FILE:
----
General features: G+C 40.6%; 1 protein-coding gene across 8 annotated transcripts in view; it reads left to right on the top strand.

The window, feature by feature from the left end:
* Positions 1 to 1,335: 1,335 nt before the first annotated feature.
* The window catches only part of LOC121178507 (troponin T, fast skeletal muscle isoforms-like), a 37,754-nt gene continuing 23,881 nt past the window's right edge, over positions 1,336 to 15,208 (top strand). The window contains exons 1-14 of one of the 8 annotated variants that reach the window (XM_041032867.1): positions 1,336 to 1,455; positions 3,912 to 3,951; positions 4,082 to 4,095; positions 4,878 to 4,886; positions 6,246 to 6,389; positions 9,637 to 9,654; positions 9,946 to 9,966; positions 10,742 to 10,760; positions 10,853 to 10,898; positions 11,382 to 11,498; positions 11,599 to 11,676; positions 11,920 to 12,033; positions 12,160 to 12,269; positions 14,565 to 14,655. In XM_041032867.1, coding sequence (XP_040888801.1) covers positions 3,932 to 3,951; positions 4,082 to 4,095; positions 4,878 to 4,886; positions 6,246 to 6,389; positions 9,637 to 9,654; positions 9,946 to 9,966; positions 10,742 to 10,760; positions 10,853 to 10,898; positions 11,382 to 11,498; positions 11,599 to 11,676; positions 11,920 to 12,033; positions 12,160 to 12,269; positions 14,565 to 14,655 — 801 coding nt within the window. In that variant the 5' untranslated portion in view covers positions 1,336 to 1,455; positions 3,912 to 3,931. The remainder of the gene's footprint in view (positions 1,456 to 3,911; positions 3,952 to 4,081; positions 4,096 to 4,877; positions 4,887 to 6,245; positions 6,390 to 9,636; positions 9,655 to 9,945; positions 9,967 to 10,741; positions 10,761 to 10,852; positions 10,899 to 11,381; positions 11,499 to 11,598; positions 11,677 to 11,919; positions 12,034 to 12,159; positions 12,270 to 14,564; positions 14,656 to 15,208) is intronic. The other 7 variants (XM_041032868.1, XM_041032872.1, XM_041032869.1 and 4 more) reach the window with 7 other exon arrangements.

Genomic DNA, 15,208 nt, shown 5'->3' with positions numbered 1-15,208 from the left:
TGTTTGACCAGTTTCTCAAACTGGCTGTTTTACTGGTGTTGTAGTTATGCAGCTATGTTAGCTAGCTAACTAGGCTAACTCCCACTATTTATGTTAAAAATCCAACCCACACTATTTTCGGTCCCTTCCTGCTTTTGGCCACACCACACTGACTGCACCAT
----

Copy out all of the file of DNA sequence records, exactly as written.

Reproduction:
General features: G+C 40.6%; 1 protein-coding gene across 8 annotated transcripts in view; it reads left to right on the top strand.

The window, feature by feature from the left end:
* Positions 1 to 1,335: 1,335 nt before the first annotated feature.
* The window catches only part of LOC121178507 (troponin T, fast skeletal muscle isoforms-like), a 37,754-nt gene continuing 23,881 nt past the window's right edge, over positions 1,336 to 15,208 (top strand). The window contains exons 1-14 of one of the 8 annotated variants that reach the window (XM_041032867.1): positions 1,336 to 1,455; positions 3,912 to 3,951; positions 4,082 to 4,095; positions 4,878 to 4,886; positions 6,246 to 6,389; positions 9,637 to 9,654; positions 9,946 to 9,966; positions 10,742 to 10,760; positions 10,853 to 10,898; positions 11,382 to 11,498; positions 11,599 to 11,676; positions 11,920 to 12,033; positions 12,160 to 12,269; positions 14,565 to 14,655. In XM_041032867.1, coding sequence (XP_040888801.1) covers positions 3,932 to 3,951; positions 4,082 to 4,095; positions 4,878 to 4,886; positions 6,246 to 6,389; positions 9,637 to 9,654; positions 9,946 to 9,966; positions 10,742 to 10,760; positions 10,853 to 10,898; positions 11,382 to 11,498; positions 11,599 to 11,676; positions 11,920 to 12,033; positions 12,160 to 12,269; positions 14,565 to 14,655 — 801 coding nt within the window. In that variant the 5' untranslated portion in view covers positions 1,336 to 1,455; positions 3,912 to 3,931. The remainder of the gene's footprint in view (positions 1,456 to 3,911; positions 3,952 to 4,081; positions 4,096 to 4,877; positions 4,887 to 6,245; positions 6,390 to 9,636; positions 9,655 to 9,945; positions 9,967 to 10,741; positions 10,761 to 10,852; positions 10,899 to 11,381; positions 11,499 to 11,598; positions 11,677 to 11,919; positions 12,034 to 12,159; positions 12,270 to 14,564; positions 14,656 to 15,208) is intronic. The other 7 variants (XM_041032868.1, XM_041032872.1, XM_041032869.1 and 4 more) reach the window with 7 other exon arrangements.

Genomic DNA, 15,208 nt, shown 5'->3' with positions numbered 1-15,208 from the left:
TGTTTGACCAGTTTCTCAAACTGGCTGTTTTACTGGTGTTGTAGTTATGCAGCTATGTTAGCTAGCTAACTAGGCTAACTCCCACTATTTATGTTAAAAATCCAACCCACACTATTTTCGGTCCCTTCCTGCTTTTGGCCACACCACACTGACTGCACCAT